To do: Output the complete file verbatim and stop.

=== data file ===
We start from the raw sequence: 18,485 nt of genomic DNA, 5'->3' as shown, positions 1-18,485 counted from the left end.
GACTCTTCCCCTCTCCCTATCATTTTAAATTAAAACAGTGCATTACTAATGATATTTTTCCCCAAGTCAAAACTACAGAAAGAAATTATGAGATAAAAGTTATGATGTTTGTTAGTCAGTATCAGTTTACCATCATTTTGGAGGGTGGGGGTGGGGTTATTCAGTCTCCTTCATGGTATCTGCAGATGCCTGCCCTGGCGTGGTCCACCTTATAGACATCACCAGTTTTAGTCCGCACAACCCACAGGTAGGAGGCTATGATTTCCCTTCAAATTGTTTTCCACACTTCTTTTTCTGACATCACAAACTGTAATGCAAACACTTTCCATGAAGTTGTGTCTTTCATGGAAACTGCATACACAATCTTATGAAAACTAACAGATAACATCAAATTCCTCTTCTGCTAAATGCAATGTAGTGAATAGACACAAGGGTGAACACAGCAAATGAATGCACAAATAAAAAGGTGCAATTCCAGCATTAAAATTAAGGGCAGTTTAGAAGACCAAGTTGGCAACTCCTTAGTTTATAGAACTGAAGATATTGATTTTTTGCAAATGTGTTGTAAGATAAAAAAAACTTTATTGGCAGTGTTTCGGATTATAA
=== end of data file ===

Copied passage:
We start from the raw sequence: 18,485 nt of genomic DNA, 5'->3' as shown, positions 1-18,485 counted from the left end.
GACTCTTCCCCTCTCCCTATCATTTTAAATTAAAACAGTGCATTACTAATGATATTTTTCCCCAAGTCAAAACTACAGAAAGAAATTATGAGATAAAAGTTATGATGTTTGTTAGTCAGTATCAGTTTACCATCATTTTGGAGGGTGGGGGTGGGGTTATTCAGTCTCCTTCATGGTATCTGCAGATGCCTGCCCTGGCGTGGTCCACCTTATAGACATCACCAGTTTTAGTCCGCACAACCCACAGGTAGGAGGCTATGATTTCCCTTCAAATTGTTTTCCACACTTCTTTTTCTGACATCACAAACTGTAATGCAAACACTTTCCATGAAGTTGTGTCTTTCATGGAAACTGCATACACAATCTTATGAAAACTAACAGATAACATCAAATTCCTCTTCTGCTAAATGCAATGTAGTGAATAGACACAAGGGTGAACACAGCAAATGAATGCACAAATAAAAAGGTGCAATTCCAGCATTAAAATTAAGGGCAGTTTAGAAGACCAAGTTGGCAACTCCTTAGTTTATAGAACTGAAGATATTGATTTTTTGCAAATGTGTTGTAAGATAAAAAAAACTTTATTGGCAGTGTTTCGGATTATAA